In the early days of the slasher film, the now-classic Friday the 13th sent the subgenre into overdrive, launching a bunch of the tropes that would sustain Hollywood horror writers for the better part of a decade: an unstoppable psychopath driven by revenge; a secluded locale perfect for murder; a bunch of teenage victims in waiting; a moral pecking order where the kids who have sex die first; and a virtuous final girl who defeats the killer…but not enough to prevent the killer from returning in a sequel. Friday the 13th trades on all of these with the same kind of single-minded ruthlessness of its central antagonist, but because it was helping to establish these tropes rather than coast on them, this is a film has to be recognized for the influential milestone that it is, even if it’s low, cheap and grimy.
The story takes place at Camp Crystal Lake, a woodland summer camp tucked away somewhere in rural New Jersey that has re-opened after years of inactivity. Back in the late 1950s, the deformed son of the camp cook drowned when some other campers threw him in the lake, and the counselors were too preoccupied canoodling with each other to notice. After that, the murder of a few counselors caused the camp to close, but surely, there’s no reason to worry that such mysterious and grim events won’t somehow repeat themselves, right? Right. So, a bunch of attractive teenagers heads up to the camp before the kids arrive to get things ready, and before you know it, they begin experiencing slashed throats, fatal arrow wounds, axe heads to the face, and other occupational hazards common to the summer camp industry. A few of the counselors have sex with each other, which seals their fate. But eventually the most wily and resourceful of them all—a young lady named Alice Hardy—manages to duck and weave her way into outlasting all of her friends, discovering who is causing all of the carnage and why, dispatching the killer, and having a dire premonition that somehow, this bloodbath in the woods is only just getting started. She is right. Five minutes into the sequel, she gets an ice pick through the head in what might be the swiftest reversal of fortune ever experienced by a horror movie heroine.
Friday the 13th is not great cinema, but it is important for what it set in motion, and it has achieved deserved cult status over the years from a generation of movie-goers thrilled by the spectacle of especially gory violence and a weird schadenfreude at seeing cool kids get slaughtered. This was the perfect movie to land right when the conservatism of the Reagan era was getting underway; a welcome rebellion against Boomer parents tut-tutting their children for daring to enjoy the kind of entertainment previously found in grindhouse exploitation films. Opposition from film critics of the time is especially interesting; Gene Siskel and Roger Ebert devoted an entire episode of their television show decrying the movie out of the fear that in entertainment like this, people would root for the killer. (Ding! Winnah!) They even went so far as to spoil the movie’s big reveal in an effort to keep people from seeing it. If the critics themselves hate a movie to the point of sabotage, then that movie is doing something right, even if it’s only dispatching attractive teens in the woods.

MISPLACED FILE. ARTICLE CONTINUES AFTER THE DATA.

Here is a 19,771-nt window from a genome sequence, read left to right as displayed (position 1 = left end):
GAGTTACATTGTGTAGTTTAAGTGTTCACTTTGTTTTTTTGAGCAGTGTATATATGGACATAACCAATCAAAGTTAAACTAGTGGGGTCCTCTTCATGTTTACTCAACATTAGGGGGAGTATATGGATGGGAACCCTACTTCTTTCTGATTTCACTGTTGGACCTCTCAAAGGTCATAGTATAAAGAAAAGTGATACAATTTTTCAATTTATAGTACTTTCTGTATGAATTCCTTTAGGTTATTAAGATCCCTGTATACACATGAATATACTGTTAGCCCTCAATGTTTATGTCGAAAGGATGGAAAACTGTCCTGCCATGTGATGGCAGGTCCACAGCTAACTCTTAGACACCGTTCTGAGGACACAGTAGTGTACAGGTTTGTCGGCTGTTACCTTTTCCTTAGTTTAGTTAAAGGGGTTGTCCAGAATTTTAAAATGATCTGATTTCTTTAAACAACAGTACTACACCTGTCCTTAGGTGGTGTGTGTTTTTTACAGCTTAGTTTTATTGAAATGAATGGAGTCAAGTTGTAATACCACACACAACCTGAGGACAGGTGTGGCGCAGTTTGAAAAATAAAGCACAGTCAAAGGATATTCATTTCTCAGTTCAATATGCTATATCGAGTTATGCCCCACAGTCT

It’s especially interesting to see that from a guy like Ebert, who would eventually mellow over the years and appreciate these kinds of movies for what they are: shallow, visceral thrills featuring horror so nonsensical as to remain firmly in the theatre. Unless you live in a cabin on a lake, you’re probably not going to walk around worried that somebody is going to cut your throat post-coitus. And really, what else could the Siskels and the Eberts of the world do but accept this movie and all the others like it? Friday the 13th was such a smash that it had sequels come out almost every year for the next decade. Clearly this movie hit a nerve as well as the jugular, and deserves a bit more credit than it gets for helping to justify the development of cineplex theatre throughout the 1980s, but also to boost the burgeoning home video market, where so many slasher films would find their home. Like it or hate it, Friday the 13th left an indelible, machete-shaped mark on the movies itself.
As for Friday the 13th itself, though, it’s still a fun romp through fairly stupid territory in which every character’s appearance starts a countdown timer on themselves. In every movie, there is a favorite kill; in this one, seeing Kevin Bacon get an arrow through the back of the neck stands out both for its gruesomeness and because it’s fun to see a Hollywood A-lister working in Grand Guignol stuff like this early in their careers. Still, if there is a moment of truth in this, it must surely be when Alice dispatches the killer with a swift beheading stroke. It’s ironic that Alice is held up as a classic “final girl” since she saves herself rather than is rescued by a guy, she is not nearly as virginal as her own trope demands, and she faces the aftermath of her bloody adventure head-on. Too much so for her own good, alas, but she gets points for knowing if she could kill one bad guy, she could do it again. It’s telling that the first thing this franchise’s second installment did was to remove Alice from it entirely. She was too real, too capable, and too heroic. You can’t very well have an endless body count in a world with Alice Hardys in it. Maybe one day we can get a movie where a bunch of masked killers are stalked by a relentless young woman with a grudge. We could do worse.